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The pygmy seahorse is undoubtedly one of the most well camouflaged species in the oceans, being extremely difficult to spot amongst the gorgonian coral it inhabits. So effective is this camouflage that the species wasn't actually discovered until its host gorgonian was being examined in a lab. Large, bulbous tubercles cover this species' body and match the colour and shape of the polyps of its host species of gorgonian coral, while its body matches the gorgonian stem. Two colour morphs exist – pale grey or purple individuals scattered with pink or red tubercles are found on the similarly coloured gorgonian coral Muricella plectana, and yellow individuals with orange tubercles are found on gorgonian coral Muricella paraplectana. It is not known whether individuals can change colour if they change hosts, although the ability to change colour according to their surroundings does exist in some other seahorse species, such as H. whitei. Other distinctive characteristics include a fleshy head and body, a very short snout, and a long, prehensile tail. This is also one of the smallest seahorse species in the world, typically measuring less than 2 cm in height. The male carries eggs and young concealed within the trunk region.
Known from coral reefs in the tropical western Pacific around Australia (Queensland), Indonesia, Japan, New Caledonia, Papua New Guinea and the Philippines.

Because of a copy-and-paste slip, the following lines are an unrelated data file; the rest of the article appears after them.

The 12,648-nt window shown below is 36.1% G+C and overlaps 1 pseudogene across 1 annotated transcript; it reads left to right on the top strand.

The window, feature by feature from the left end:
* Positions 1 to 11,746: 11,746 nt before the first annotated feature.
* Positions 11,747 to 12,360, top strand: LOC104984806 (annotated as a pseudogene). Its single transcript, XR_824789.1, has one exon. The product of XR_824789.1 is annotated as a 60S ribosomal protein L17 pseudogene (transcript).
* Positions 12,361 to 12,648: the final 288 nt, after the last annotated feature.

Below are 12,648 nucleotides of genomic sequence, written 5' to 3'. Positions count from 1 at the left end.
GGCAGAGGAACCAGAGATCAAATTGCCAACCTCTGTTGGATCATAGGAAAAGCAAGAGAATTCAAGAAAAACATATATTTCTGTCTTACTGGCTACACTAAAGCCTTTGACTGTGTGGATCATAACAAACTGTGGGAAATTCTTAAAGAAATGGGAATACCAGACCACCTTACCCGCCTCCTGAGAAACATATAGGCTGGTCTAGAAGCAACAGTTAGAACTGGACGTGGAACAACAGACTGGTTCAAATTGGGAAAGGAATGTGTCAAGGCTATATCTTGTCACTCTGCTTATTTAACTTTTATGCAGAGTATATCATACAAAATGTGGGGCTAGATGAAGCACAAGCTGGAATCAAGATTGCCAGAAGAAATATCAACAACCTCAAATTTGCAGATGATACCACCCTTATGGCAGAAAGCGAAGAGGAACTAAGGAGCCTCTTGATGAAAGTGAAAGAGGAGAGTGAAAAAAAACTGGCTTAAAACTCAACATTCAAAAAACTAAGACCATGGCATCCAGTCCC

Very little is known about the ecology of this species. It is one of the smallest seahorse species, measuring less than 2 cm in height (Lourie et al. 1999). It has a specific habitat, being found only on gorgonian corals Muricella plectana (Gomon 1997, Tackett and Tackett 1997, Whitley 1970) at depths ranging from 16–40 m (Tackett and Tackett 1997). Hippocampus bargibanti appears to form pairs and may be monogamous.
There are no published data about population trends or total numbers of mature animals for this species. There is very little available information about its extent of occurrence or its area of occupancy. There have been no quantitative analyses examining the probability of extinction of this species. As a result, we have insufficient data to properly assess the species against any of the IUCN criteria, and propose a listing of data deficient.
Very little is known about the total number of pygmy seahorses, population trends, distribution, or major threats. It has therefore been classified as Data Deficient on the IUCN Red List 2006. Because of the unusual and attractive colouration of this small seahorse it is possible that it could be being collected for the aquaria trade, although no international trade in the species has been recorded.
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